Superstitions permeate many aspects of Jamaican life, with cultural influence from Africa. Most of these beliefs are born out of fear of the unknown; fear of what happens after death and how it can affect the living. And Jamaicans generally fear the wrath of the spirit, colloquially in Jamaica as the “duppy”.
Some say the duppy rises on the third day after the burial and returns to the house to wander around his/her possessions, finally leaving on the ninth night. Relatives and friends gather at the house of the dead to welcome his return and send him back to the grave. Often cause for celebration, “nine-nights” are held and on the ninth night; an all-night vigil is sometimes held.
Omens of death include: the unusual crying of animals, birds or insects; the crowing of a cock inside the house. The sudden occurrence and abrupt end of a rain shower on a clear day and a loud knock on the door or roof for no apparent reason. If you add to a house or cut down an old tree, you must kill a goat or a chicken and shed the blood to prevent the death of someone in the house.
To rid the house of the ghost of the dead person, you can also burn rosemary and scatter rice. Place 10 coffee beans in the ‘dead’ room and no duppies can enter – they can only count to nine. The husband or wife of the deceased must put on a piece of black cloth with a white cross made of chalk. This is to be worn for the next four to five months.
If you leave a wake, simply touch a person who is to leave with you – do not announce it – so that the duppy does not follow you home. You should also walk backwards and turn around three times since duppies walk in a straight line.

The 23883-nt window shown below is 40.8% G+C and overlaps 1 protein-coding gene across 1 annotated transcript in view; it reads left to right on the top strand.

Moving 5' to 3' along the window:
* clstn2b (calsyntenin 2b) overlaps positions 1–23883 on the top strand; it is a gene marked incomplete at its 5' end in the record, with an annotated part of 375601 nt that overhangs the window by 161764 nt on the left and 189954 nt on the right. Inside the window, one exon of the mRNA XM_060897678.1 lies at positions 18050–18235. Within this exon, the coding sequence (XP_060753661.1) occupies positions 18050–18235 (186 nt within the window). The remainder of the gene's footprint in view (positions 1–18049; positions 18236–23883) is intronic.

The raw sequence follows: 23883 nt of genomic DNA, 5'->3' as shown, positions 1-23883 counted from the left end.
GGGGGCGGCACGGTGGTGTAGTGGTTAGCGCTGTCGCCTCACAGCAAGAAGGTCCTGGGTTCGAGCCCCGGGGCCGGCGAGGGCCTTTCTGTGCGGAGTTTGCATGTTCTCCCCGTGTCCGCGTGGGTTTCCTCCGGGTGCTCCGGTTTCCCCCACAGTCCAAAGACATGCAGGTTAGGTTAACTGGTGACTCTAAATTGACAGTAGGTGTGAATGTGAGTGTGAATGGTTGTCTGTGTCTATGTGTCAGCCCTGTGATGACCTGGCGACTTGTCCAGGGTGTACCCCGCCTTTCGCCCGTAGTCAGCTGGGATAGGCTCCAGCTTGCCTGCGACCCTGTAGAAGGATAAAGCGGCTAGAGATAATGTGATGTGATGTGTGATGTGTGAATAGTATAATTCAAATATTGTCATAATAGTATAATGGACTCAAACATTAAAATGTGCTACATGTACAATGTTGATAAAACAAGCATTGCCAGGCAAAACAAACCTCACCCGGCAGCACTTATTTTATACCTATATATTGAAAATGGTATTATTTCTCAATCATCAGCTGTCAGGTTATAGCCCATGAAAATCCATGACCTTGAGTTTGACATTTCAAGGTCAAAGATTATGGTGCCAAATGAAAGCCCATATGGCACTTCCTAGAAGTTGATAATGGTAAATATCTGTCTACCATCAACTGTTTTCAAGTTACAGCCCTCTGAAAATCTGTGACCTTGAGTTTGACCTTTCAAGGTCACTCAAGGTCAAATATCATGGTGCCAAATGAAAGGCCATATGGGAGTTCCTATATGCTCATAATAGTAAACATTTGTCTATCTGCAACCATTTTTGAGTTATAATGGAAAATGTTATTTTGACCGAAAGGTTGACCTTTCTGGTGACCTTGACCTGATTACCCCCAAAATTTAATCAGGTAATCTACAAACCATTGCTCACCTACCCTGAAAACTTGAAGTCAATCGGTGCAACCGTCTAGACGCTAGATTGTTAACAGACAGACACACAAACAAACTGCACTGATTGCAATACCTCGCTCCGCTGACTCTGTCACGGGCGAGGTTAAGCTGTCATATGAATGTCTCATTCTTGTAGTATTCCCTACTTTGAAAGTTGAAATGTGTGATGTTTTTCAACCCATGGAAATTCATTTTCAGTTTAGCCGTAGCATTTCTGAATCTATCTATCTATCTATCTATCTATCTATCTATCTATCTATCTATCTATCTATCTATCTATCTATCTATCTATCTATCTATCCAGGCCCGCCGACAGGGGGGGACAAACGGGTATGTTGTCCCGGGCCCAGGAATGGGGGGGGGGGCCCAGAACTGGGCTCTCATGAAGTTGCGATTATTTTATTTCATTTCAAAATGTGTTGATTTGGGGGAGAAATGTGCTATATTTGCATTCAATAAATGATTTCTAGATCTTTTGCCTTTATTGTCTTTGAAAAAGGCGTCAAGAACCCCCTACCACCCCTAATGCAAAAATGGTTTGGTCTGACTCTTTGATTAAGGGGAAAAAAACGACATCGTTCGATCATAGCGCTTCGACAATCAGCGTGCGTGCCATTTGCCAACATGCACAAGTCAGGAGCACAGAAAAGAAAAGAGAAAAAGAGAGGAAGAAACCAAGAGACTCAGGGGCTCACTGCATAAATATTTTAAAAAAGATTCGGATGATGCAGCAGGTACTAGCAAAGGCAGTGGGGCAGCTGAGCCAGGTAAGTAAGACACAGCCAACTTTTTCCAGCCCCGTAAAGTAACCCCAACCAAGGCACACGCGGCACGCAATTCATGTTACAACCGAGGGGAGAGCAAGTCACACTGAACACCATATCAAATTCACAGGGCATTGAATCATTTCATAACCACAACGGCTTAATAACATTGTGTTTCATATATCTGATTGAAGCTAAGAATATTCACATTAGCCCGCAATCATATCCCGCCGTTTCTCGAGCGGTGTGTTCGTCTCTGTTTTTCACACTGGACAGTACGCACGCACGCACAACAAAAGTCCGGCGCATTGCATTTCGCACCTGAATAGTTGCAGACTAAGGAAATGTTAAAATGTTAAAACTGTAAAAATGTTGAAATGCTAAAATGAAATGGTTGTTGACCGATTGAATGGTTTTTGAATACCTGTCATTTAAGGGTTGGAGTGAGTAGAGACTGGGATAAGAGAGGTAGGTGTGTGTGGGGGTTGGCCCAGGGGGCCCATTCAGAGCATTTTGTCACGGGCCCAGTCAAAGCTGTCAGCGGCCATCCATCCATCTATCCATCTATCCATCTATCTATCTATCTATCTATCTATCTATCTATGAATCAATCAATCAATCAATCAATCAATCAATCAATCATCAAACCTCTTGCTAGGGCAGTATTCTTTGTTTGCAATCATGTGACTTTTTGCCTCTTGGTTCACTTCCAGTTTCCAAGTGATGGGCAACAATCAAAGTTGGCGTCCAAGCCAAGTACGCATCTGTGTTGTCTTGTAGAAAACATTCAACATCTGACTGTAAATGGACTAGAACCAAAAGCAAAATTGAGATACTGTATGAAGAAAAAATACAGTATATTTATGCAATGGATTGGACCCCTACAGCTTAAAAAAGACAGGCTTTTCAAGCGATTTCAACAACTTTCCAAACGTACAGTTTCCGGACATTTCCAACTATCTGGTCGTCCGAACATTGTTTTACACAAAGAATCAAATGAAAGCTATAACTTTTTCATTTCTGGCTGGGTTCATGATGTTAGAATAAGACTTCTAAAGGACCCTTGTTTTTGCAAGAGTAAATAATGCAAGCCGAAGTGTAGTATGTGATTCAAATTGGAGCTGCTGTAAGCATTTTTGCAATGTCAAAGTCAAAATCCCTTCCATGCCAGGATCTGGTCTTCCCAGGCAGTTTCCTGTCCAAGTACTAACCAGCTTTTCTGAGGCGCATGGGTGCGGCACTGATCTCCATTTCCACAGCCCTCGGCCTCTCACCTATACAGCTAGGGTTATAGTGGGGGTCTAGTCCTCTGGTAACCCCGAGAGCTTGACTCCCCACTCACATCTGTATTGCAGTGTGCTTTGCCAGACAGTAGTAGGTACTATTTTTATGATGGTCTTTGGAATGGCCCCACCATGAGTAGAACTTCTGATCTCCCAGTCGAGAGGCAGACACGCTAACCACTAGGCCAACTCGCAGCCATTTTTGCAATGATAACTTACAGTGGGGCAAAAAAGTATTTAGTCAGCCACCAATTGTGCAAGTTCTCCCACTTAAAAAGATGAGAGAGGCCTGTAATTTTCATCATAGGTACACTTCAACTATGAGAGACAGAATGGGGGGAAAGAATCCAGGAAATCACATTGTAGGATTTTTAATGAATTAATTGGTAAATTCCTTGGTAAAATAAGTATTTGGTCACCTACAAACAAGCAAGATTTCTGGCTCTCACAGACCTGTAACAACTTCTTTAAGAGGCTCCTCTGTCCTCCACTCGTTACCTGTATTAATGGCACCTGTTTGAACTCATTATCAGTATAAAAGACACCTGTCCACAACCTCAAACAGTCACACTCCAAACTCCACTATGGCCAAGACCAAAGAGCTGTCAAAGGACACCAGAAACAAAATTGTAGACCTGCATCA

Duppies can take on the shape of humans or animals and are also able to change themselves into different forms. They can talk, laugh, sing, cook, smoke, ride horses and generally do anything a human can. If a duppy is dressed in black, he is friendly. If he is dressed in white, he is dangerous.
As generations come and go one wonders if this heritage of Jamaica will vanish with changing times. Superstition or not, the countless symbolisms and stories that are a part of this heritage give the Jamaican way of life meaning and an identity. In another 100 years when tbe face of Jamaica will undoubtedly change, our heritage will stand untouched and win the test of time.
We are who we are, our ancestors arrived on this island not by choice but by necessity and brought with them rituals and customs that were planted with deep roots. Jamaicans may change their face, the color of their skin, their technology and even their hair, but Jamaicans we will always be, anchored by those roots planted centuries ago by our African forefathers.
A people’s relationship with their heritage is the same as a child to its mother and roots to a tree.